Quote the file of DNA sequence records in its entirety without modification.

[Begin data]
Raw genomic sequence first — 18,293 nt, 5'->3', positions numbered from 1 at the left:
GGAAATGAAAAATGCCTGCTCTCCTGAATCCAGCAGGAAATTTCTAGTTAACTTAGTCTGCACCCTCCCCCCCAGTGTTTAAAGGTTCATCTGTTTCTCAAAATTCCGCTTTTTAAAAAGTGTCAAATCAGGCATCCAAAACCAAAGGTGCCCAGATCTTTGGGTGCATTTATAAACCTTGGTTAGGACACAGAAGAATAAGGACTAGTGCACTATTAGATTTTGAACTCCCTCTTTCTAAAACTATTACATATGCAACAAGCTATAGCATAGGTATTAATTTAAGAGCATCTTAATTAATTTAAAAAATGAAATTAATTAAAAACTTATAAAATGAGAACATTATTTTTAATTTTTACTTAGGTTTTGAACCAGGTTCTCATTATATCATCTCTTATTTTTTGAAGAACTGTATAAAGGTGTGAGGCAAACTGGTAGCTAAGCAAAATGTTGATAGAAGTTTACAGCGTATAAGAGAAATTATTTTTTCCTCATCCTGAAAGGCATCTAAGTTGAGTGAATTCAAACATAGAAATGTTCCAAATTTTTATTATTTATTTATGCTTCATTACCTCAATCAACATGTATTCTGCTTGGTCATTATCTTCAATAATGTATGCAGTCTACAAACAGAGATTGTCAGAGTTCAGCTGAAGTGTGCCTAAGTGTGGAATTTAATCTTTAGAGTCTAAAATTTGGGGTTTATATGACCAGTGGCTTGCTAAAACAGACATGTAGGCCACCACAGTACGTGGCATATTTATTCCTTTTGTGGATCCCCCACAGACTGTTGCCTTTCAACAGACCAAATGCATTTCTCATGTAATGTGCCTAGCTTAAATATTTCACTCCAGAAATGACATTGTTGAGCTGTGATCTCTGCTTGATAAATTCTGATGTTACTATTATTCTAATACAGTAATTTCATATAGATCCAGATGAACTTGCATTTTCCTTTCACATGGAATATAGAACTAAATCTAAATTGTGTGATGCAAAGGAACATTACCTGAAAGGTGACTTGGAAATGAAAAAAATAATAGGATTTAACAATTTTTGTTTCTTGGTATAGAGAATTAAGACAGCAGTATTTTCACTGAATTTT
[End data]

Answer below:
Raw genomic sequence first — 18,293 nt, 5'->3', positions numbered from 1 at the left:
GGAAATGAAAAATGCCTGCTCTCCTGAATCCAGCAGGAAATTTCTAGTTAACTTAGTCTGCACCCTCCCCCCCAGTGTTTAAAGGTTCATCTGTTTCTCAAAATTCCGCTTTTTAAAAAGTGTCAAATCAGGCATCCAAAACCAAAGGTGCCCAGATCTTTGGGTGCATTTATAAACCTTGGTTAGGACACAGAAGAATAAGGACTAGTGCACTATTAGATTTTGAACTCCCTCTTTCTAAAACTATTACATATGCAACAAGCTATAGCATAGGTATTAATTTAAGAGCATCTTAATTAATTTAAAAAATGAAATTAATTAAAAACTTATAAAATGAGAACATTATTTTTAATTTTTACTTAGGTTTTGAACCAGGTTCTCATTATATCATCTCTTATTTTTTGAAGAACTGTATAAAGGTGTGAGGCAAACTGGTAGCTAAGCAAAATGTTGATAGAAGTTTACAGCGTATAAGAGAAATTATTTTTTCCTCATCCTGAAAGGCATCTAAGTTGAGTGAATTCAAACATAGAAATGTTCCAAATTTTTATTATTTATTTATGCTTCATTACCTCAATCAACATGTATTCTGCTTGGTCATTATCTTCAATAATGTATGCAGTCTACAAACAGAGATTGTCAGAGTTCAGCTGAAGTGTGCCTAAGTGTGGAATTTAATCTTTAGAGTCTAAAATTTGGGGTTTATATGACCAGTGGCTTGCTAAAACAGACATGTAGGCCACCACAGTACGTGGCATATTTATTCCTTTTGTGGATCCCCCACAGACTGTTGCCTTTCAACAGACCAAATGCATTTCTCATGTAATGTGCCTAGCTTAAATATTTCACTCCAGAAATGACATTGTTGAGCTGTGATCTCTGCTTGATAAATTCTGATGTTACTATTATTCTAATACAGTAATTTCATATAGATCCAGATGAACTTGCATTTTCCTTTCACATGGAATATAGAACTAAATCTAAATTGTGTGATGCAAAGGAACATTACCTGAAAGGTGACTTGGAAATGAAAAAAATAATAGGATTTAACAATTTTTGTTTCTTGGTATAGAGAATTAAGACAGCAGTATTTTCACTGAATTTT